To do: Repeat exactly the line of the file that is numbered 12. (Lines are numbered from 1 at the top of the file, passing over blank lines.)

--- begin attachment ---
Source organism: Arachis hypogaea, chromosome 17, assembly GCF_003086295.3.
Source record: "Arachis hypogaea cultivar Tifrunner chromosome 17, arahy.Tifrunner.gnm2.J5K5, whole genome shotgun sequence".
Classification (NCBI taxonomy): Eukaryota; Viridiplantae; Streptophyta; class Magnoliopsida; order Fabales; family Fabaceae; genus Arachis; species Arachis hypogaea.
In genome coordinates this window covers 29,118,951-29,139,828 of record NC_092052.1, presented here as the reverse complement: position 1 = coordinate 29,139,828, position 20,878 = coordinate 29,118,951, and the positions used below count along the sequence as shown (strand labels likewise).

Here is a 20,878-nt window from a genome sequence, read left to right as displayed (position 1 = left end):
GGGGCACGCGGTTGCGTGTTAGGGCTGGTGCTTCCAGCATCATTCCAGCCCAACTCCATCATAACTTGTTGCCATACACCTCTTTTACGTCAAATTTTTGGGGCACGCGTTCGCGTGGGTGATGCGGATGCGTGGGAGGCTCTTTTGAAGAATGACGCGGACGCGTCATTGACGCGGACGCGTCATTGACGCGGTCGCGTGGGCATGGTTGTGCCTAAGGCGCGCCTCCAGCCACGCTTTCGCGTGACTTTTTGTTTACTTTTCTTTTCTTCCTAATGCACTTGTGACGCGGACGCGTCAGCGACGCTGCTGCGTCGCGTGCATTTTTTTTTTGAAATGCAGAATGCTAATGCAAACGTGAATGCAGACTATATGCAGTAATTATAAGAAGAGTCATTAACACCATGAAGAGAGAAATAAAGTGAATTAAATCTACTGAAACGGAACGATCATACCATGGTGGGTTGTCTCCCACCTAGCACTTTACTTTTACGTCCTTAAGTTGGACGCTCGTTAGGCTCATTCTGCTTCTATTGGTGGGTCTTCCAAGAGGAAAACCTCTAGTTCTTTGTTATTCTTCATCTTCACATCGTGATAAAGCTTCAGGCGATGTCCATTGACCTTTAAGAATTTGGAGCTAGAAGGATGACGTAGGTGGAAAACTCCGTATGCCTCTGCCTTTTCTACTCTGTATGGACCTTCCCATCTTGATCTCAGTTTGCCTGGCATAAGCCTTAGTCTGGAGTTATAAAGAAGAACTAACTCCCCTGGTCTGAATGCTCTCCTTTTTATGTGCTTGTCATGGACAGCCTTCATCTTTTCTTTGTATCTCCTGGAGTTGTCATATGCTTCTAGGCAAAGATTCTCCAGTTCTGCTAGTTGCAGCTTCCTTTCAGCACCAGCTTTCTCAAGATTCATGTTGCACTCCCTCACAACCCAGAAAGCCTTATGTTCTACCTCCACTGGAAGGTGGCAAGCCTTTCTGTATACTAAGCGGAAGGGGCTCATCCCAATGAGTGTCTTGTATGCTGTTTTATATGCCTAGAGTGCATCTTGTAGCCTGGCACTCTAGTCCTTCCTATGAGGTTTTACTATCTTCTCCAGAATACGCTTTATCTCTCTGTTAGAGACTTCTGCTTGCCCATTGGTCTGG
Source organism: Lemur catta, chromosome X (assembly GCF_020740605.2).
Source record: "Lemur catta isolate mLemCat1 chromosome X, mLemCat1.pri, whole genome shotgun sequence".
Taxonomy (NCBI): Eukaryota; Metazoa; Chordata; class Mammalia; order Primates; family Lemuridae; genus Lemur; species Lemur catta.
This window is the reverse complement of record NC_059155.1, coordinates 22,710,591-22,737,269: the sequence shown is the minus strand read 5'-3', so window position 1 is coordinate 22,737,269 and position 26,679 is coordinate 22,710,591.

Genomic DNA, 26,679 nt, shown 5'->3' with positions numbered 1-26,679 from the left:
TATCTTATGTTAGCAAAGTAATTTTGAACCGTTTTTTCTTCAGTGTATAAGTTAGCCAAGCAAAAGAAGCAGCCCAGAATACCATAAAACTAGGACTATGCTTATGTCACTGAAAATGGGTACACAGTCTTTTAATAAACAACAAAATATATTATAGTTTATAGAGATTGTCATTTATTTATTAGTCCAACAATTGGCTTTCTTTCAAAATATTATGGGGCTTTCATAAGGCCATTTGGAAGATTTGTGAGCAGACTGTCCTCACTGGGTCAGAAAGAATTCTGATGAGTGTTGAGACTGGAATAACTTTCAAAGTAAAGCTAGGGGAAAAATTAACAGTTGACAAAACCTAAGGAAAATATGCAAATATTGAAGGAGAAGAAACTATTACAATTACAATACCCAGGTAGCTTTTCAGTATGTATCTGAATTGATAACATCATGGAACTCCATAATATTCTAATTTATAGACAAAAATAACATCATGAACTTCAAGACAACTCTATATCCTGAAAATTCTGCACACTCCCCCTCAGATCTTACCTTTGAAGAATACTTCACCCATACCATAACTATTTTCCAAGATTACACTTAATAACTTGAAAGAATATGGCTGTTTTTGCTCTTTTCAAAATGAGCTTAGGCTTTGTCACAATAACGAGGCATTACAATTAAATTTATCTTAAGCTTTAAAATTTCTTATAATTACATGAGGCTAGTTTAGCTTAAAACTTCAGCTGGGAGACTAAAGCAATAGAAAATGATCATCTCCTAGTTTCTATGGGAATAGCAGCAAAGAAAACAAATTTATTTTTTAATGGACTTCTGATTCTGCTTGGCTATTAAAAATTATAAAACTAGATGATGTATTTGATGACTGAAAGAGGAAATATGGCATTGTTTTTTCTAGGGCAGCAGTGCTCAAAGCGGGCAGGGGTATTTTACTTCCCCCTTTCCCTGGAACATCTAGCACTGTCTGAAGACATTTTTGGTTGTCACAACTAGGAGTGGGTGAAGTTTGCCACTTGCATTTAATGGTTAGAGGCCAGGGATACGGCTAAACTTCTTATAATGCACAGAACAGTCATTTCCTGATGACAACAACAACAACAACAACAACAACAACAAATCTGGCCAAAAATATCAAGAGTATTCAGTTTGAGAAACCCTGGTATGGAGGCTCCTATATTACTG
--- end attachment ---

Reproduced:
TATCTTATGTTAGCAAAGTAATTTTGAACCGTTTTTTCTTCAGTGTATAAGTTAGCCAAGCAAAAGAAGCAGCCCAGAATACCATAAAACTAGGACTATGCTTATGTCACTGAAAATGGGTACACAGTCTTTTAATAAACAACAAAATATATTATAGTTTATAGAGATTGTCATTTATTTATTAGTCCAACAATTGGCTTTCTTTCAAAATATTATGGGGCTTTCATAAGGCCATTTGGAAGATTTGTGAGCAGACTGTCCTCACTGGGTCAGAAAGAATTCTGATGAGTGTTGAGACTGGAATAACTTTCAAAGTAAAGCTAGGGGAAAAATTAACAGTTGACAAAACCTAAGGAAAATATGCAAATATTGAAGGAGAAGAAACTATTACAATTACAATACCCAGGTAGCTTTTCAGTATGTATCTGAATTGATAACATCATGGAACTCCATAATATTCTAATTTATAGACAAAAATAACATCATGAACTTCAAGACAACTCTATATCCTGAAAATTCTGCACACTCCCCCTCAGATCTTACCTTTGAAGAATACTTCACCCATACCATAACTATTTTCCAAGATTACACTTAATAACTTGAAAGAATATGGCTGTTTTTGCTCTTTTCAAAATGAGCTTAGGCTTTGTCACAATAACGAGGCATTACAATTAAATTTATCTTAAGCTTTAAAATTTCTTATAATTACATGAGGCTAGTTTAGCTTAAAACTTCAGCTGGGAGACTAAAGCAATAGAAAATGATCATCTCCTAGTTTCTATGGGAATAGCAGCAAAGAAAACAAATTTATTTTTTAATGGACTTCTGATTCTGCTTGGCTATTAAAAATTATAAAACTAGATGATGTATTTGATGACTGAAAGAGGAAATATGGCATTGTTTTTTCTAGGGCAGCAGTGCTCAAAGCGGGCAGGGGTATTTTACTTCCCCCTTTCCCTGGAACATCTAGCACTGTCTGAAGACATTTTTGGTTGTCACAACTAGGAGTGGGTGAAGTTTGCCACTTGCATTTAATGGTTAGAGGCCAGGGATACGGCTAAACTTCTTATAATGCACAGAACAGTCATTTCCTGATGACAACAACAACAACAACAACAACAACAACAAATCTGGCCAAAAATATCAAGAGTATTCAGTTTGAGAAACCCTGGTATGGAGGCTCCTATATTACTG